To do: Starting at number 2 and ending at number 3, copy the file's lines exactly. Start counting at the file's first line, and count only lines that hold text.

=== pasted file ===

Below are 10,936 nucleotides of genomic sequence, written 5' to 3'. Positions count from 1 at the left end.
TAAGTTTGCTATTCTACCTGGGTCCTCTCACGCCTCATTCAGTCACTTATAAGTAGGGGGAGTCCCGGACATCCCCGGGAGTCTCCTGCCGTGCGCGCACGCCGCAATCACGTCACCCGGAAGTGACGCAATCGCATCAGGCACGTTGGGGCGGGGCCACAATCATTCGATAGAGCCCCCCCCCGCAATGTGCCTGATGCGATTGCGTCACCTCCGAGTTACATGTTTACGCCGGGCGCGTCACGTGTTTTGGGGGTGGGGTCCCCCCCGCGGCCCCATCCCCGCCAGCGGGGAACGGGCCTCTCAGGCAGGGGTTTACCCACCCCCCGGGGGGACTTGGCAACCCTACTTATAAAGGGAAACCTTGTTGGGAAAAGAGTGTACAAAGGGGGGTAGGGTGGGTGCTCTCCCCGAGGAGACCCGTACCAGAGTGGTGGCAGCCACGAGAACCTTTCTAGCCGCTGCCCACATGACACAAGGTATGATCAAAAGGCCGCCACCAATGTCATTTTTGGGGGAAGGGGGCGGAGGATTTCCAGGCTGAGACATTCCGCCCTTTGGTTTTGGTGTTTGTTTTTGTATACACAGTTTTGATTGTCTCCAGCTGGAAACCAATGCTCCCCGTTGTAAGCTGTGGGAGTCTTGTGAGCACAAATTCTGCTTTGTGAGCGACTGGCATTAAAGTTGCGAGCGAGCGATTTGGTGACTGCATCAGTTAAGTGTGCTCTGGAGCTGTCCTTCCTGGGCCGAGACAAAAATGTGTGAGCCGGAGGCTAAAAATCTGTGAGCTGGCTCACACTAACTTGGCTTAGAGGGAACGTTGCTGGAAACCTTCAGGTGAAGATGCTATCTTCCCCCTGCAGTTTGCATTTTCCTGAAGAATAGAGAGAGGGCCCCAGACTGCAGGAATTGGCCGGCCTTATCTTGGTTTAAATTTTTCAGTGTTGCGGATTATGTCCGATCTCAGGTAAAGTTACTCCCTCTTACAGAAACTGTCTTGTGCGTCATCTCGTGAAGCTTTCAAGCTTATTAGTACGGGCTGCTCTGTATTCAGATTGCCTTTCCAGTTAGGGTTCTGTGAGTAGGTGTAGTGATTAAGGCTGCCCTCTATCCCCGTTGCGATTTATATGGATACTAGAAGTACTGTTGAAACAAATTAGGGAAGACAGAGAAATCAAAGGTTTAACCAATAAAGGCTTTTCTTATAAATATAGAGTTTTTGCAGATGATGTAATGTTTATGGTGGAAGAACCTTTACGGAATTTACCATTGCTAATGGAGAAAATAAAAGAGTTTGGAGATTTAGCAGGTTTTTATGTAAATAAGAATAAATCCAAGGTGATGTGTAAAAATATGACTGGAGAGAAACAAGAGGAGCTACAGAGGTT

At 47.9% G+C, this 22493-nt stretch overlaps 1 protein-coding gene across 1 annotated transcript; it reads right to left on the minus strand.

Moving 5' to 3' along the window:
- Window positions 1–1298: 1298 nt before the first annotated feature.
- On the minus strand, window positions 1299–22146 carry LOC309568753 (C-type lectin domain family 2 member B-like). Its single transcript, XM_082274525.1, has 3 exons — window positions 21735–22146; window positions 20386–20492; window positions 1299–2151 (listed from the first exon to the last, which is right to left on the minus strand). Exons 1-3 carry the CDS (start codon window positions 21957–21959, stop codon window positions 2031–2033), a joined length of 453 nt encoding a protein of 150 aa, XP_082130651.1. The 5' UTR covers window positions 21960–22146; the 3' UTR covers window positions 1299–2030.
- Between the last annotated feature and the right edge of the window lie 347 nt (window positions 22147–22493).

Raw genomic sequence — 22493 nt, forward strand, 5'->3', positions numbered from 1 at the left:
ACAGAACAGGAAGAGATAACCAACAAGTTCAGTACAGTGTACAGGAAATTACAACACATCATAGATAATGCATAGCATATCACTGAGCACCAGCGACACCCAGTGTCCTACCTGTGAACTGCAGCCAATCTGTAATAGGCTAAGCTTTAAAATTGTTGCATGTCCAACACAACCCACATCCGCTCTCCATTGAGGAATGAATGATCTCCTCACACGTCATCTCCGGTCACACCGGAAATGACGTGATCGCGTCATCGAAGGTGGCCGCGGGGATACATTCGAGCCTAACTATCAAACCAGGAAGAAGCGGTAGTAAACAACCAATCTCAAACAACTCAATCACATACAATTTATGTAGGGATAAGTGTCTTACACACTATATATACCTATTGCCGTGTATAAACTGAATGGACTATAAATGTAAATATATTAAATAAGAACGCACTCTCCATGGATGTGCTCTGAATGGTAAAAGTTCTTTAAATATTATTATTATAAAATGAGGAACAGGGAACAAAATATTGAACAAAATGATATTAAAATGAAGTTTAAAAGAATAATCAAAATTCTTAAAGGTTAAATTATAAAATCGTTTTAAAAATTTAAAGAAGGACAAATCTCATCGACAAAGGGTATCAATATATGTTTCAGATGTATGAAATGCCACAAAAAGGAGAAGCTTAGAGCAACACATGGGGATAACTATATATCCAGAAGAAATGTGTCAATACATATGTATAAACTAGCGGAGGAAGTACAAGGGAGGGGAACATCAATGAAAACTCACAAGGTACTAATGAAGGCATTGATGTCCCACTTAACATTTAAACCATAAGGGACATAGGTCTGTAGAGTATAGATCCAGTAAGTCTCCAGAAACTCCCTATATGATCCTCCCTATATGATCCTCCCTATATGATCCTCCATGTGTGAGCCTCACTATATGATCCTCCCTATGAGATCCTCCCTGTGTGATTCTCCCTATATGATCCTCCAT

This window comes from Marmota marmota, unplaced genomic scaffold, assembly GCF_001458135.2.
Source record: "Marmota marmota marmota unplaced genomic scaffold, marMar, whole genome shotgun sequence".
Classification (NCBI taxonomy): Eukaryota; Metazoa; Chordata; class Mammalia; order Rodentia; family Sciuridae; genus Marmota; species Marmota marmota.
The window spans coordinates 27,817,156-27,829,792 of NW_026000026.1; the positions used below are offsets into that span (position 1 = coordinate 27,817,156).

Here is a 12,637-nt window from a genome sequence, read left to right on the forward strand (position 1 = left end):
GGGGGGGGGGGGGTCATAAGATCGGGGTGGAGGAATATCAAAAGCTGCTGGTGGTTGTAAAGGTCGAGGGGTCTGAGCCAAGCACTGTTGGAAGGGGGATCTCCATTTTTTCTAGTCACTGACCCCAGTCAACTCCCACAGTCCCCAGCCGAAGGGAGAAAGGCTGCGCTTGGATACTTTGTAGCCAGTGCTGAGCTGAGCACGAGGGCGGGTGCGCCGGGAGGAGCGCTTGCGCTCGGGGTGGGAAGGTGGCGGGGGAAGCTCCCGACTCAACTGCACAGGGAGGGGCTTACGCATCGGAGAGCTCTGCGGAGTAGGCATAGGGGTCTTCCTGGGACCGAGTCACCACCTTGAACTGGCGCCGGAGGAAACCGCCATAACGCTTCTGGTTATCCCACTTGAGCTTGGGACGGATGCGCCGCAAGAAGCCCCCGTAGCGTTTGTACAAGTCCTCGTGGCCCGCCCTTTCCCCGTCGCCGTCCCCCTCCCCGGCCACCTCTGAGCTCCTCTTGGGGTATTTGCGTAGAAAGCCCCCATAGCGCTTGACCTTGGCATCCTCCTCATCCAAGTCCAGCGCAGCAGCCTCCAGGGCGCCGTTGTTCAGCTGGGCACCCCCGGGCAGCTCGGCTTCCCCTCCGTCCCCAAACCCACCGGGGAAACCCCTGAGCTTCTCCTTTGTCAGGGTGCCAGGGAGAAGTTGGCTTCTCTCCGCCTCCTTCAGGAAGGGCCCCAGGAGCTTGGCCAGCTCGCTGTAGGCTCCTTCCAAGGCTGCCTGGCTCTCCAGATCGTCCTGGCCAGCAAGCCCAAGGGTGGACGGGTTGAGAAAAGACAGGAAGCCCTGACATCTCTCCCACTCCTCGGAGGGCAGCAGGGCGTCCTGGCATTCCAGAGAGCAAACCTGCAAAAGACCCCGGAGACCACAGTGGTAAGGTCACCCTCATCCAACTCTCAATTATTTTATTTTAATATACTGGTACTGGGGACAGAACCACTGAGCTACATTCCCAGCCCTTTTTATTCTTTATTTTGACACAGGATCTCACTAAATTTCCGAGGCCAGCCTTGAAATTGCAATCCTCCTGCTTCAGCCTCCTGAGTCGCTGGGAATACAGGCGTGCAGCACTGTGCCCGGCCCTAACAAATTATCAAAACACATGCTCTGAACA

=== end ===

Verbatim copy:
TAAGTTTGCTATTCTACCTGGGTCCTCTCACGCCTCATTCAGTCACTTATAAGTAGGGGGAGTCCCGGACATCCCCGGGAGTCTCCTGCCGTGCGCGCACGCCGCAATCACGTCACCCGGAAGTGACGCAATCGCATCAGGCACGTTGGGGCGGGGCCACAATCATTCGATAGAGCCCCCCCCCGCAATGTGCCTGATGCGATTGCGTCACCTCCGAGTTACATGTTTACGCCGGGCGCGTCACGTGTTTTGGGGGTGGGGTCCCCCCCGCGGCCCCATCCCCGCCAGCGGGGAACGGGCCTCTCAGGCAGGGGTTTACCCACCCCCCGGGGGGACTTGGCAACCCTACTTATAAAGGGAAACCTTGTTGGGAAAAGAGTGTACAAAGGGGGGTAGGGTGGGTGCTCTCCCCGAGGAGACCCGTACCAGAGTGGTGGCAGCCACGAGAACCTTTCTAGCCGCTGCCCACATGACACAAGGTATGATCAAAAGGCCGCCACCAATGTCATTTTTGGGGGAAGGGGGCGGAGGATTTCCAGGCTGAGACATTCCGCCCTTTGGTTTTGGTGTTTGTTTTTGTATACACAGTTTTGATTGTCTCCAGCTGGAAACCAATGCTCCCCGTTGTAAGCTGTGGGAGTCTTGTGAGCACAAATTCTGCTTTGTGAGCGACTGGCATTAAAGTTGCGAGCGAGCGATTTGGTGACTGCATCAGTTAAGTGTGCTCTGGAGCTGTCCTTCCTGGGCCGAGACAAAAATGTGTGAGCCGGAGGCTAAAAATCTGTGAGCTGGCTCACACTAACTTGGCTTAGAGGGAACGTTGCTGGAAACCTTCAGGTGAAGATGCTATCTTCCCCCTGCAGTTTGCATTTTCCTGAAGAATAGAGAGAGGGCCCCAGACTGCAGGAATTGGCCGGCCTTATCTTGGTTTAAATTTTTCAGTGTTGCGGATTATGTCCGATCTCAGGTAAAGTTACTCCCTCTTACAGAAACTGTCTTGTGCGTCATCTCGTGAAGCTTTCAAGCTTATTAGTACGGGCTGCTCTGTATTCAGATTGCCTTTCCAGTTAGGGTTCTGTGAGTAGGTGTAGTGATTAAGGCTGCCCTCTATCCCCGTTGCGATTTATATGGATACTAGAAGTACTGTTGAAACAAATTAGGGAAGACAGAGAAATCAAAGGTTTAACCAATAAAGGCTTTTCTTATAAATATAGAGTTTTTGCAGATGATGTAATGTTTATGGTGGAAGAACCTTTACGGAATTTACCATTGCTAATGGAGAAAATAAAAGAGTTTGGAGATTTAGCAGGTTTTTATGTAAATAAGAATAAATCCAAGGTGATGTGTAAAAATATGACTGGAGAGAAACAAGAGGAGCTACAGAGGTT

At 47.9% G+C, this 22493-nt stretch overlaps 1 protein-coding gene across 1 annotated transcript; it reads right to left on the minus strand.